Figure 1. Relationship between males and females and possible risk factors for the development of Alzheimer disease and other dementias. Dementia risk factors, such as smoking, coronary artery disease, and brain injury with loss of consciousness, are more common among men than women. However, other risk factors, such as diabetes, obesity, and hypertension, are also more common among men, but women are disproportionately at risk for dementia when these conditions are present. Most studies of dementia examine risk by age. The longer life spans observed in women does not fully explain the sex bias for Alzheimer disease, but increases the over-all prevalence of all-cause dementia in women among the oldest old. Older age, family history of dementia, APOE-ε4 carrier status, and low education are prominent risk factors worldwide in both males and females. APOE, apolipoprotein E; LOC, loss of consciousness

This review will examine current knowledge regarding individual and interactive effects of sex and gender as they relate to dementia risk, prevention, and treatment. Briefly, sex refers to the classification of human beings according to their sex chromosomal compliment, with females having two X chromosomes and males having one X and one Y chromosome. Gender refers to a person's psychosocial and cultural self-identification as being male or female. Past researchers have reviewed sex- and gender-specific risk factors for development of dementia; however, the separation of sex as a biological variable (SABV) and gender as a societal construct/personal identity has not always been clearly defined in dementia research. The waters between sex and gender can indeed be muddy when considering that aspects of gender influence an individual's biology, and vice versa. Similarly, one's gender does not always conform to one's biological sex. Although there is a growing need to consider health outcomes in transgender and intersex communities, this review will focus on sex and gender differences in dementia among individuals who have expected chromosomal compliment for males (XY) and females (XX) and are not utilizing exogenous hormones or surgical procedures to alter their gender or sexual identity.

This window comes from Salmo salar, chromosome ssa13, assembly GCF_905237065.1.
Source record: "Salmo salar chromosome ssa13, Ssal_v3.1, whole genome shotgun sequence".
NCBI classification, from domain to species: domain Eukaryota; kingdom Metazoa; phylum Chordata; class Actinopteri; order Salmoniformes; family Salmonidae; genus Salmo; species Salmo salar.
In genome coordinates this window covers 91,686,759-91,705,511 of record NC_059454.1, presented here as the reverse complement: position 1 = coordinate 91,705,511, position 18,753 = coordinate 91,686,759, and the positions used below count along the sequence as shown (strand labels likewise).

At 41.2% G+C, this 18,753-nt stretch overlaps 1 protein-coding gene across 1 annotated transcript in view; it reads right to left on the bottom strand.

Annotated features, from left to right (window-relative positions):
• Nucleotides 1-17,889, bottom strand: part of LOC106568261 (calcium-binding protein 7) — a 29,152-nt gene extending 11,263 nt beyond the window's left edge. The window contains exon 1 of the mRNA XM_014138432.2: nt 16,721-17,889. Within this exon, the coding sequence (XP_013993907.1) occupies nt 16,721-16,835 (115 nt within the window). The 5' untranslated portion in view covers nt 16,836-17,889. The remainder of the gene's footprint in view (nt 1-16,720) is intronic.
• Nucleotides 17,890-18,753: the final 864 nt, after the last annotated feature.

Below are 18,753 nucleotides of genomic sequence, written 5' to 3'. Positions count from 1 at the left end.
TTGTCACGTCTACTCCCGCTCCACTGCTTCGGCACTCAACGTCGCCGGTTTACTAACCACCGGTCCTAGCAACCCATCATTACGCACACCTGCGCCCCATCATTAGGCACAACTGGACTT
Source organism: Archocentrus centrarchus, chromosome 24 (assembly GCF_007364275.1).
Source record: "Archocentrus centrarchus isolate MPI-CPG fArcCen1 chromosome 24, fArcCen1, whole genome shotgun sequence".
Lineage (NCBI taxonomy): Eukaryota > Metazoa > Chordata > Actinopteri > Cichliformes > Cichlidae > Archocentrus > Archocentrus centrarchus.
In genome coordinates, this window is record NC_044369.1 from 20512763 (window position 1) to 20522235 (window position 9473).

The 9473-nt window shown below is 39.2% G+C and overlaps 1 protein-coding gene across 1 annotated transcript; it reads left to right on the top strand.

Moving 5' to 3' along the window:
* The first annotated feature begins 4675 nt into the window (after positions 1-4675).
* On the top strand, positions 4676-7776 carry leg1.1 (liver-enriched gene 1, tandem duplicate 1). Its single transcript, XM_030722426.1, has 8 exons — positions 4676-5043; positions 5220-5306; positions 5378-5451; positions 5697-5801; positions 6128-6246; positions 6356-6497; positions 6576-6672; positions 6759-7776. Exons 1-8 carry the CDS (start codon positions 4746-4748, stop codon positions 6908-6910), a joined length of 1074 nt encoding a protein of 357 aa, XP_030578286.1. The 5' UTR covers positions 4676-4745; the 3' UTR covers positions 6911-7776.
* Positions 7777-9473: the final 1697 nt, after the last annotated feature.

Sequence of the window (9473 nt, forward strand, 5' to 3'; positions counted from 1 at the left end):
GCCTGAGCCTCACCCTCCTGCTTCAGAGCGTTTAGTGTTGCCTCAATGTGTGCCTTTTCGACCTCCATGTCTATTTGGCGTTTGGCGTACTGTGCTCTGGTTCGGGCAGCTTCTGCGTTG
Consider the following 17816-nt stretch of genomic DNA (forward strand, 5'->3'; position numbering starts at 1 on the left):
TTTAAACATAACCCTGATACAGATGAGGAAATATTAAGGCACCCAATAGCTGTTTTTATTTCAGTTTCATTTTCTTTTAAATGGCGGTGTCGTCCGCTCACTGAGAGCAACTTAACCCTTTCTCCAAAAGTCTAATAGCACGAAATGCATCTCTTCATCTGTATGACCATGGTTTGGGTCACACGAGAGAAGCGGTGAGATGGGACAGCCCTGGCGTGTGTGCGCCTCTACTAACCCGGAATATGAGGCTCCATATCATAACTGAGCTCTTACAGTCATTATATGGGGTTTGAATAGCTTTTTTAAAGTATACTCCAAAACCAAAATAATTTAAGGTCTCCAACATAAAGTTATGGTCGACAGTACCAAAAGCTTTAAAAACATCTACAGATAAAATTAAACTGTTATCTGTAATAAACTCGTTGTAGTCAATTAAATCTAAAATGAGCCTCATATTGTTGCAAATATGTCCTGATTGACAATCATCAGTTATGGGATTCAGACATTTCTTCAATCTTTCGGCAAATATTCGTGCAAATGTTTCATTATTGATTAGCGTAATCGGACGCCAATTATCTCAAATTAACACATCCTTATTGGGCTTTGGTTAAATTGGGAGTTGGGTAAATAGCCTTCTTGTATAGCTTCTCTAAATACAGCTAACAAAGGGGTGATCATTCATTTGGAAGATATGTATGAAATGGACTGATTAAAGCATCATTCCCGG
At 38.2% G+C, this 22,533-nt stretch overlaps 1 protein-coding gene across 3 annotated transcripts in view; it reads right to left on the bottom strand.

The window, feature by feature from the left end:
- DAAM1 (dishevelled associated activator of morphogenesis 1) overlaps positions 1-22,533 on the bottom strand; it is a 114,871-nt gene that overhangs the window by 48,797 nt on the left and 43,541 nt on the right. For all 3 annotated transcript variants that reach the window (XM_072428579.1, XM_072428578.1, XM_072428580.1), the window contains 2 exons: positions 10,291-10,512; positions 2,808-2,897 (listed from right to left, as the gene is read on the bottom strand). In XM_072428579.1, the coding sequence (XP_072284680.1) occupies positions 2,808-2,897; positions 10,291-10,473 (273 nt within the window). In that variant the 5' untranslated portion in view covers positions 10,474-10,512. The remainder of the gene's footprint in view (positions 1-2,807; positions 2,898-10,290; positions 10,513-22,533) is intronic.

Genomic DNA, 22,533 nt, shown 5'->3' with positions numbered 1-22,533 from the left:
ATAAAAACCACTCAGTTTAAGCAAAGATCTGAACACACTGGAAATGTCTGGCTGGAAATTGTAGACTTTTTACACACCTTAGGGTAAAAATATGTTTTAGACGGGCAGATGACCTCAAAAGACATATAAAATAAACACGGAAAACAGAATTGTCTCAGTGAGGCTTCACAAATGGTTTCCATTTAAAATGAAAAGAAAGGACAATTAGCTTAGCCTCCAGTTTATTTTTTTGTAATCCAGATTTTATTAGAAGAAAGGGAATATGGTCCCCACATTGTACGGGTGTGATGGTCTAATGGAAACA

Impact of sex and gender during development: setting the stage

Seminal work conducted by McCarthy and Arnold and others19-21 implicates a critical role of testosterone and its aromatization to estradiol in sexing of the human brain, with a greater degree of exposure enhancing masculinization. Variations in hormonal exposures/responses occur throughout the central nervous system (CNS) between brain regions and individual cells, leading to a mosaic of maleness and femaleness in any given brain.22,23 After birth, organizational effects of gonadal hormones are thought to be relatively quiescent until puberty when male and female gonads begin to produce sex steroids. However, brain regions (eg, hippocampus and prefrontal cortex) and physiologic processes (eg, cerebral blood flow) that are critical to cognition and brain health are rapidly developing across childhood and adolescence and thus vulnerable to environmental perturbations. Sex differences already present at birth can conceivably modify the individual's response to medical conditions and environmental insults such as adversity, whereas gender is associated with specific types of traumatic exposures.24 Education, intellectual enrichment, and cognitive reserve are additional factors in the risk for dementia that may vary by gender.25,26 Although the vast majority of individuals receive some form of education during childhood, there are considerable gender disparities in the level of educational attainment in some countries and cultures. Moreover, education attainment interacts with gonadal steroids in a sex-specific manner. Among older men, low levels of free testosterone increased the risk of dementia to a greater degree in men with a high level of education than in those with a low level of education.27 Gender differences in these and other exposures can interact with the biology of the individual in a sex-specific manner, which highlights the complexity of sex and gender when considering adult health outcomes.